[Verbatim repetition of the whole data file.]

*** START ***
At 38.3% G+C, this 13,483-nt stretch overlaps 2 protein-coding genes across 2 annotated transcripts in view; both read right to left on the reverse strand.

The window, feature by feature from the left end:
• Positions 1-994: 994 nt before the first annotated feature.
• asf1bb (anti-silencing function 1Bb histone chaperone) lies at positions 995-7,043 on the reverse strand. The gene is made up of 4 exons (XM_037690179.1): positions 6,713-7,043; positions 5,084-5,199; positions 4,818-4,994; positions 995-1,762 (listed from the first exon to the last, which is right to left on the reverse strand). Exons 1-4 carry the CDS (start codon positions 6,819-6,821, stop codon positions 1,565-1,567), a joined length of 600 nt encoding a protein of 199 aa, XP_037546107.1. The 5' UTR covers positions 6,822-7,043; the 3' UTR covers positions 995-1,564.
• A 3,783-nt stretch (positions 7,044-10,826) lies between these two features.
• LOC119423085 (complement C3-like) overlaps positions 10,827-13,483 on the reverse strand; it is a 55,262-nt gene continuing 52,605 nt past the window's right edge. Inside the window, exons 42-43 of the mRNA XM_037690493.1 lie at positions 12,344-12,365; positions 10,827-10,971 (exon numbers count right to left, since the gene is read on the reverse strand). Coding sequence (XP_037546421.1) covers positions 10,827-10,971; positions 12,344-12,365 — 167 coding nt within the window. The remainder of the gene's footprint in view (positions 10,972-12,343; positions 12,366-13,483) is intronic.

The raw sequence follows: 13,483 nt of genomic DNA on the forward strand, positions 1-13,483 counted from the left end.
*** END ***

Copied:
At 38.3% G+C, this 13,483-nt stretch overlaps 2 protein-coding genes across 2 annotated transcripts in view; both read right to left on the reverse strand.

The window, feature by feature from the left end:
• Positions 1-994: 994 nt before the first annotated feature.
• asf1bb (anti-silencing function 1Bb histone chaperone) lies at positions 995-7,043 on the reverse strand. The gene is made up of 4 exons (XM_037690179.1): positions 6,713-7,043; positions 5,084-5,199; positions 4,818-4,994; positions 995-1,762 (listed from the first exon to the last, which is right to left on the reverse strand). Exons 1-4 carry the CDS (start codon positions 6,819-6,821, stop codon positions 1,565-1,567), a joined length of 600 nt encoding a protein of 199 aa, XP_037546107.1. The 5' UTR covers positions 6,822-7,043; the 3' UTR covers positions 995-1,564.
• A 3,783-nt stretch (positions 7,044-10,826) lies between these two features.
• LOC119423085 (complement C3-like) overlaps positions 10,827-13,483 on the reverse strand; it is a 55,262-nt gene continuing 52,605 nt past the window's right edge. Inside the window, exons 42-43 of the mRNA XM_037690493.1 lie at positions 12,344-12,365; positions 10,827-10,971 (exon numbers count right to left, since the gene is read on the reverse strand). Coding sequence (XP_037546421.1) covers positions 10,827-10,971; positions 12,344-12,365 — 167 coding nt within the window. The remainder of the gene's footprint in view (positions 10,972-12,343; positions 12,366-13,483) is intronic.

The raw sequence follows: 13,483 nt of genomic DNA on the forward strand, positions 1-13,483 counted from the left end.